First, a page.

Chapter Four: Synthesis

14. A Digital Synthesis Language Sampler | Page 15

ChucK: A Strongly-Timed Music Programming Language
Prepared by Ge Wang
Associate Professor, Center for Computer Research in Music and Acoustics (CCRMA), Stanford University

A relative newcomer to the computer music programming language scene, ChucK is an open-source text-based programming language for real-time audio synthesis and analysis. It can be downloaded for free from here. Its defining features are:

  1. a sample-precise unified timing mechanism for multi-rate event and control processing; this effectively removes the fixed distinction between audio and control rate traditionally found in languages such as CSound, Max/MSP, and SuperCollider,
  2. a simple but powerful concurrent programming model based on time--allowing for audio programs to be expressed precisely and in parallel, and
  3. a live coding environment (and way of thinking) that supports rapid experimentation.

ChucK was designed for researchers, educators, and artists working with computer-based audio, and has been used in a variety of contexts including computer music classrooms, laptop orchestras, instrument design, audiovisual design, virtual reality design, installation works, generative music systems, and many more. The Made in ChucK section below highlights a few works made using ChucK, offering a glimpse at the diversity of uses of the language.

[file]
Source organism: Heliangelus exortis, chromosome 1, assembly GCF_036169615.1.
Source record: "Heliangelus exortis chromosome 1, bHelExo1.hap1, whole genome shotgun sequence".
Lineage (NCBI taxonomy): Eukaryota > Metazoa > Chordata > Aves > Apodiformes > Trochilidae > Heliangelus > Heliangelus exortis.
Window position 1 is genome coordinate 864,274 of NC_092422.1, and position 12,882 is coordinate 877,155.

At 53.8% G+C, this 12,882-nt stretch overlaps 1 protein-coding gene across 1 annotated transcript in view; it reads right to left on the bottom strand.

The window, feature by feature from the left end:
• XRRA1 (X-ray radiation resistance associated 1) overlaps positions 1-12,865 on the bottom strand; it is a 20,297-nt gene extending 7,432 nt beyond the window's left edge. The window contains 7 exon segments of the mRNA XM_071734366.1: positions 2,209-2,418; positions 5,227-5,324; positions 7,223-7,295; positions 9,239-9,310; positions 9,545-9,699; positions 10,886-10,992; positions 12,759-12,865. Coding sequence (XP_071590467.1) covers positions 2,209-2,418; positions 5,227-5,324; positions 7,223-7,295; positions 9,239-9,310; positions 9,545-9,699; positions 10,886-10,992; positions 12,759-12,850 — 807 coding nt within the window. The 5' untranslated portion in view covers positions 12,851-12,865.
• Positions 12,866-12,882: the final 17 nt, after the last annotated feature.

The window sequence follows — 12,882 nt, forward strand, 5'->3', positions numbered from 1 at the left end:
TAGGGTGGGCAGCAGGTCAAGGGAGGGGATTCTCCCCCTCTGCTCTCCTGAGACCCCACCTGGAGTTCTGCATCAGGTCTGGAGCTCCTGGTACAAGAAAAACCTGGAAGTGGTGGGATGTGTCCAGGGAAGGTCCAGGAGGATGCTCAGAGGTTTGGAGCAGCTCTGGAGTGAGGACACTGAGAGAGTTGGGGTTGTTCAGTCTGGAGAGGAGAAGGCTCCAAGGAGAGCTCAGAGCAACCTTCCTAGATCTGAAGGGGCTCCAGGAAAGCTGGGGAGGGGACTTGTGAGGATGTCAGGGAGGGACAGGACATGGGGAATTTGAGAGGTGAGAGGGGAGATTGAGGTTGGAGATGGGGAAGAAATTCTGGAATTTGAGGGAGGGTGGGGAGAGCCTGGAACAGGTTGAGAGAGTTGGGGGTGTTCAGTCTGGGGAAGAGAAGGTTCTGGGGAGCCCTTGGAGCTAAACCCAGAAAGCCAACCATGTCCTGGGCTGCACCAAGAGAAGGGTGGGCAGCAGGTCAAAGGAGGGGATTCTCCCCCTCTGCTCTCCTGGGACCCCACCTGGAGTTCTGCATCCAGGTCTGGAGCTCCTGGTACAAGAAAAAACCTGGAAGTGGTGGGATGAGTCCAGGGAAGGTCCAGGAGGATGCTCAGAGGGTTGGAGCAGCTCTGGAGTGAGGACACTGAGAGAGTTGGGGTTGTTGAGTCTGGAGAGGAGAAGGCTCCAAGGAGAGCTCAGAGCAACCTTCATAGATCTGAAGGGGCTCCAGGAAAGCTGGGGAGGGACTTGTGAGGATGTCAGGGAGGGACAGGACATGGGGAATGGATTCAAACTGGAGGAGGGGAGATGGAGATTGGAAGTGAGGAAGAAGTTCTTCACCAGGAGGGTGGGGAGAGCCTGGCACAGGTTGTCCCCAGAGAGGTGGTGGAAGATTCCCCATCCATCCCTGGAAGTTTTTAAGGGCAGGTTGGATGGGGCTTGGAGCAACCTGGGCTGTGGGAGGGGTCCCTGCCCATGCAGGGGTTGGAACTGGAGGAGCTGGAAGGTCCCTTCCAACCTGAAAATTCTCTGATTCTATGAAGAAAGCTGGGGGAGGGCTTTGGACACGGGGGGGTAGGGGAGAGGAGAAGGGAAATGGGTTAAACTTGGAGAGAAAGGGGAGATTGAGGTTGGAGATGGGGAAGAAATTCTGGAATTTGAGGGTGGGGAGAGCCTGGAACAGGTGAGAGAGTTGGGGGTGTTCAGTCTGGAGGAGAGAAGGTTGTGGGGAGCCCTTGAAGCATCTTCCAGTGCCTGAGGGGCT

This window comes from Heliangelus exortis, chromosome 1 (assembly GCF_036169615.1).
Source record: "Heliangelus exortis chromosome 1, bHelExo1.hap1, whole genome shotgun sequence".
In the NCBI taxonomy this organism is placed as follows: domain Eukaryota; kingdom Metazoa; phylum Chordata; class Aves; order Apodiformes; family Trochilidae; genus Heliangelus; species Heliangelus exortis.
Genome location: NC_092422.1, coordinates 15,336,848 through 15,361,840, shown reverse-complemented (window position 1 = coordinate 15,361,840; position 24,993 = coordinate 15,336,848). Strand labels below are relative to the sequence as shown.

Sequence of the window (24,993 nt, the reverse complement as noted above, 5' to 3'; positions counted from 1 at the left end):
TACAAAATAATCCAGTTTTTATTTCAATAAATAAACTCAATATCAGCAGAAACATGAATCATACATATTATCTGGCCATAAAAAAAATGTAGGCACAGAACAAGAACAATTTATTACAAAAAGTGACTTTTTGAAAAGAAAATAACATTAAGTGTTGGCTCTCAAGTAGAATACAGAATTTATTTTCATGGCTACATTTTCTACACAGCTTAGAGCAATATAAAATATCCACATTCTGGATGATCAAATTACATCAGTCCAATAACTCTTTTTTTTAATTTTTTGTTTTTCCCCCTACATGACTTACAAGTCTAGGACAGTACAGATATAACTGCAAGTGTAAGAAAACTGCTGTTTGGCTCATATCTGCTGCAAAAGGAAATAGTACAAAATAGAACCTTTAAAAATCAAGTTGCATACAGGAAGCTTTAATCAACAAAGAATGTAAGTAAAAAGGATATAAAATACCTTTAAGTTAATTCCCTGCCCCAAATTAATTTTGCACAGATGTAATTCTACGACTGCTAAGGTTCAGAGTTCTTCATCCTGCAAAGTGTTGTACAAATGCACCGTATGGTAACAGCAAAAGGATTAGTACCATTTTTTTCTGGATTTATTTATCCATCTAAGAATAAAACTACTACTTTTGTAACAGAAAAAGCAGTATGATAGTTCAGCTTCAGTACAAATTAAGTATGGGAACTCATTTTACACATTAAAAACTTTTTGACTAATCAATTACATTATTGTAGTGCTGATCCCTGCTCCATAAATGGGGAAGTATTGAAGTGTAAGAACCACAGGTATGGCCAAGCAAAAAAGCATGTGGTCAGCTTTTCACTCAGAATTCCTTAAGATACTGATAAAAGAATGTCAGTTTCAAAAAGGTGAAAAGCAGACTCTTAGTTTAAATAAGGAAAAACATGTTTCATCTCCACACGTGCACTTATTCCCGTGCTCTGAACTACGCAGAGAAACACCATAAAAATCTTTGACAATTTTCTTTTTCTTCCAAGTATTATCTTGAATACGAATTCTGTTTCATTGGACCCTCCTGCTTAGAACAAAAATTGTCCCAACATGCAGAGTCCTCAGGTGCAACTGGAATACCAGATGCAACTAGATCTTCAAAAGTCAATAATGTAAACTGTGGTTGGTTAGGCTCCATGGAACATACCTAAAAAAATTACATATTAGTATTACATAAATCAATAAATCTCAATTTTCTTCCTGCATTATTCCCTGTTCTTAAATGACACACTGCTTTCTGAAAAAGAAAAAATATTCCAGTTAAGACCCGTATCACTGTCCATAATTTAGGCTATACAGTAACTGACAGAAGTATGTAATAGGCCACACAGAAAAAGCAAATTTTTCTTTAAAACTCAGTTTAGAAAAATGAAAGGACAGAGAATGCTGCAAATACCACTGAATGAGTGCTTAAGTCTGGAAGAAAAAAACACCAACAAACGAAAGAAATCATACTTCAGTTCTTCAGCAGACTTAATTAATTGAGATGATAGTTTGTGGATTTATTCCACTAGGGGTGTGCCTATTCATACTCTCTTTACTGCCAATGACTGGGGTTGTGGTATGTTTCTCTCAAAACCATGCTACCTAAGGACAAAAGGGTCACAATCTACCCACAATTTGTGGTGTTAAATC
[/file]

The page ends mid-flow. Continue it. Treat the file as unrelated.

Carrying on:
ChucK was created in the early 2000s at Princeton University by Ge Wang and Perry R. Cook, while Ge was a Ph.D. student advised by Perry in the Computer Science Department. The first version of ChucK was released under a GPL license in 2003. Over the years, many researchers, teachers, and artists have contributed to ChucK's evolution. Spencer Salazar created miniAudicle, a GUI-based integrated development environment for ChucK in 2004. The Princeton Laptop Orchestra (PLOrk), created by Dan Trueman and Perry Cook in 2005, began using ChucK for teaching as well as instrument and sound design. In 2006, Rebecca Fiebrink and Ge Wang created ChucK's audio analysis framework, expressed through unit analyzers–the analysis counterpart to unit generators.